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At Long Last, Detropia Comes Home

This post was authored bu Daniel Feinglos.

Last night saw the highly anticipated film Detropia premiere at Wayne State's Community Arts Theater. Although Detroit is a little late to this party, given that the documentary has been screened pretty much everywhere else in the world, Detroit still managed to get in the very last of the advance screenings before the general release date today. As WDET's general manager noted before the film started, it was the first "full" showing in Detroit, referring to an abbreviated one earlier this year that may not have gotten the friendliest reception.

Enthusiasm for the WDET-organized screening was apparent from the fact that tickets sold out (insofar as free shows can sell out) within 10 minutes of being made available online. As this is a film that has already caused people to travel across the country to visit places featured in it, this sort of drawing power should not be a huge surprise.

The show took place at the same venue that Techonomy was held in, which led to a slight signage contrast at the entrance. Techonomy probably also did not have a composer selling vinyl copies of its soundtrack in the lobby. With the Community Arts auditorium's elaborate pipe organ dominating the stage, the general admission seats filled up by the 7pm start time, although there were at least half a dozen empty rows in the back of the auditorium when the lights went down. [Clarifictaion: WDET has informed us that the seats in the last rows were never distributed at the request of the filmmakers]

Although the film is promoted as showing how Detroit is a sort of distillation or preview of what happens to other American cities, watching it is likely a very different experience for Detroiters. Many recent reviews have described the film's Detroit as looking like something out of a dystopian scifi film, and it's true that many scenes would not look out of place in The Road or the Hunger Games. (The ride in the elevator to see Mayor Bing and the Detroit Works project is nothing if not Half-Life 2's Citadel.) The praise for Detropia's visuals is definitely justified, but it does sometimes feel as though there is a gap between the striking film work and the daily reality of life in the city.

Before the screening, WDET's general manager Mikel Ellcessor pointed out that Detroit was often a "binary sort of town", in which the media is either telling a positive story or a negative story, and that Detropia did not fit into that. This was basically borne out by the film: in terms of positive versus negative, Detropia does avoid coming out exclusively on one side or the other despite being generally kind of bleak. However, the film fell into a different kind of division: during the post-film Q+A, filmmaker Heidi Ewing noted that the film was "a reminder of the multiple Detroits that co-exist but aren't interacting very much" and suggested that it would be better if they did. Yet the movie was distinctly one-sided in many of its discussions: when Detropia raises the subject of urban agriculture, several of the film's man-in-the-street subjects dismiss it out of hand. In the same way, the film avoids things like renovated houses in Corktown and the Villages, new construction in Midtown, or workers relocating downtown. Generally, the film depicts a city divided between the government and corporations of Detroit on one side, and the people who live (and demonstrate) in the city on the other. In many ways, Detropia feels like Occupy Detroit, the movie.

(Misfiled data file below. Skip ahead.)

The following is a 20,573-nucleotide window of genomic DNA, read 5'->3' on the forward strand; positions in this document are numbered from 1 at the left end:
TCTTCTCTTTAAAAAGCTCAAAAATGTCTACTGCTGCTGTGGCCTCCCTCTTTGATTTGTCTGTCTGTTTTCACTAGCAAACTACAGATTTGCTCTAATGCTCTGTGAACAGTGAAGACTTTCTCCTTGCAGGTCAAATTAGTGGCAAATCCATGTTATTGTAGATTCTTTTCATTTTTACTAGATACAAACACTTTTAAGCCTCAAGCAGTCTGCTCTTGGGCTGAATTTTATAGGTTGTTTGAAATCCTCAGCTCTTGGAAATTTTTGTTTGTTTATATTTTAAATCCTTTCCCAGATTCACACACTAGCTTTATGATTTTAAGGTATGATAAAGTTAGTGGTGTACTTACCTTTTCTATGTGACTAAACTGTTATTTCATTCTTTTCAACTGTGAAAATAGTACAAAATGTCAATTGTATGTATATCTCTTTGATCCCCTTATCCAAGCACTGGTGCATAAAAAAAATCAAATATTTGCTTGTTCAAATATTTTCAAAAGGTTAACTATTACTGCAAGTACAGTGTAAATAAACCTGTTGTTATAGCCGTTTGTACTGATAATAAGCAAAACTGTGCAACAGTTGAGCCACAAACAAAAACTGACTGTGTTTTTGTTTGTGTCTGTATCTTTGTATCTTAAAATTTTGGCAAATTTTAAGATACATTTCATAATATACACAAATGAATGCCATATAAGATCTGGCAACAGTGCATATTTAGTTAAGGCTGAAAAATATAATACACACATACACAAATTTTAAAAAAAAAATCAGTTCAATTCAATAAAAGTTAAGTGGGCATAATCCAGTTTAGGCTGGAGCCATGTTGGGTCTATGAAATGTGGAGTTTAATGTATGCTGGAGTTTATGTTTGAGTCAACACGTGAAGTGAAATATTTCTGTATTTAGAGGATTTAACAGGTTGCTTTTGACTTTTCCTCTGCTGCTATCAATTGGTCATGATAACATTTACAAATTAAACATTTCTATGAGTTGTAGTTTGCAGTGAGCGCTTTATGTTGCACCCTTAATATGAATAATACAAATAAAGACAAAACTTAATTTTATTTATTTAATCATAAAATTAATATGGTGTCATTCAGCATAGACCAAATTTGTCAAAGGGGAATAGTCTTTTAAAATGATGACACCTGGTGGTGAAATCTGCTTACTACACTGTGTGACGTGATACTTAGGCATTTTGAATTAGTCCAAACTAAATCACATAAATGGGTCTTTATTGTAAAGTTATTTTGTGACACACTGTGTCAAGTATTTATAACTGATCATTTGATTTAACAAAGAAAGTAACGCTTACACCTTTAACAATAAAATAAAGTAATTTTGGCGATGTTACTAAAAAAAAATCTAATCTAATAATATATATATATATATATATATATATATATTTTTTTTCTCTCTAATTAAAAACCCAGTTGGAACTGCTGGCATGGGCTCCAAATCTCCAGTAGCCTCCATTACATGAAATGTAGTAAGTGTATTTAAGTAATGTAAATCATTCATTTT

When questions began, the auditorium didn't empty out much, as film participants Crystal Starr, George McGregor, Tommy Stephens, and Steve Coy came up on stage with the filmmakers. General applause broke out when video blogger Starr, in comparing the screening event with a Detroit Works community engagement session in the film, noted that "what's happening now is more effective than what happened at that meeting". At one point, co-moderator Craig Fahle called Coy out on his assertion during the film that experimentation is possible in Detroit because "if we fail we haven't really fallen anywhere." A year or two after having originally said the line, Coy (part of the distinctively costumed Hygenic Dress League) seemed somewhat embarrassed about it, and explained that having lived in the city for awhile, he now recognized that there was "a risk to that failure". Contrary to what we had heard from the earlier abbreviated screening, the filmmakers were on good terms with the Ford Foundation (despite some not-entirely-positive things expressed about the auto industry during the film) and at least personally felt optimistic about what Detroiters could accomplish in their city.

In sum, Detropia is a very good depiction of some of the multiple Detroits that its filmmakers focused on—but there are nevertheless several other Detroits that they didn't. Accordingly, Detropia is not great at providing a comprehensive picture of what is going on in the city, but is a good film to watch if you want an impressively put-together and evocative look at what it is to walk through quite a bit of it. And possibly a pitch for the Morouns to bring opera to the train station. Detropia opens today at the Ren Cen, the Main Art in Royal Oak, and the Michigan Theater in Ann Arbor.